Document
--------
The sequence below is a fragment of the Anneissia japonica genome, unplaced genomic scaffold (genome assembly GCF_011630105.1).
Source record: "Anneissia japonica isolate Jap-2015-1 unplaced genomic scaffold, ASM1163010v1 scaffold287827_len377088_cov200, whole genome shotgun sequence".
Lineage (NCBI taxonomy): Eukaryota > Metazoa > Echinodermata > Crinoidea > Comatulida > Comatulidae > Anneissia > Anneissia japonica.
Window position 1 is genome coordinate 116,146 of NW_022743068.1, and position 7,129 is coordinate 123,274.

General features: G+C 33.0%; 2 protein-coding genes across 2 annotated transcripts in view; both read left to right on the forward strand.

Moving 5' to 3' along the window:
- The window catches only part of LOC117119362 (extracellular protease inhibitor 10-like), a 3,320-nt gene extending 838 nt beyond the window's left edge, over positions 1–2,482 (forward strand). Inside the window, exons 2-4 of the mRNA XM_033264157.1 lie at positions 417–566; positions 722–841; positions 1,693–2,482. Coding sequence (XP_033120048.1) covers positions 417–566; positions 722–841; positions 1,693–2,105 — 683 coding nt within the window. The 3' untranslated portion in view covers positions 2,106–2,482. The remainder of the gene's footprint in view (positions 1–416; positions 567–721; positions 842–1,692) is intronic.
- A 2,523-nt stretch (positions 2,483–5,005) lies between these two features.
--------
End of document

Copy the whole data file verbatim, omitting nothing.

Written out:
The sequence below is a fragment of the Anneissia japonica genome, unplaced genomic scaffold (genome assembly GCF_011630105.1).
Source record: "Anneissia japonica isolate Jap-2015-1 unplaced genomic scaffold, ASM1163010v1 scaffold287827_len377088_cov200, whole genome shotgun sequence".
Lineage (NCBI taxonomy): Eukaryota > Metazoa > Echinodermata > Crinoidea > Comatulida > Comatulidae > Anneissia > Anneissia japonica.
Window position 1 is genome coordinate 116,146 of NW_022743068.1, and position 7,129 is coordinate 123,274.

General features: G+C 33.0%; 2 protein-coding genes across 2 annotated transcripts in view; both read left to right on the forward strand.

Moving 5' to 3' along the window:
- The window catches only part of LOC117119362 (extracellular protease inhibitor 10-like), a 3,320-nt gene extending 838 nt beyond the window's left edge, over positions 1–2,482 (forward strand). Inside the window, exons 2-4 of the mRNA XM_033264157.1 lie at positions 417–566; positions 722–841; positions 1,693–2,482. Coding sequence (XP_033120048.1) covers positions 417–566; positions 722–841; positions 1,693–2,105 — 683 coding nt within the window. The 3' untranslated portion in view covers positions 2,106–2,482. The remainder of the gene's footprint in view (positions 1–416; positions 567–721; positions 842–1,692) is intronic.
- A 2,523-nt stretch (positions 2,483–5,005) lies between these two features.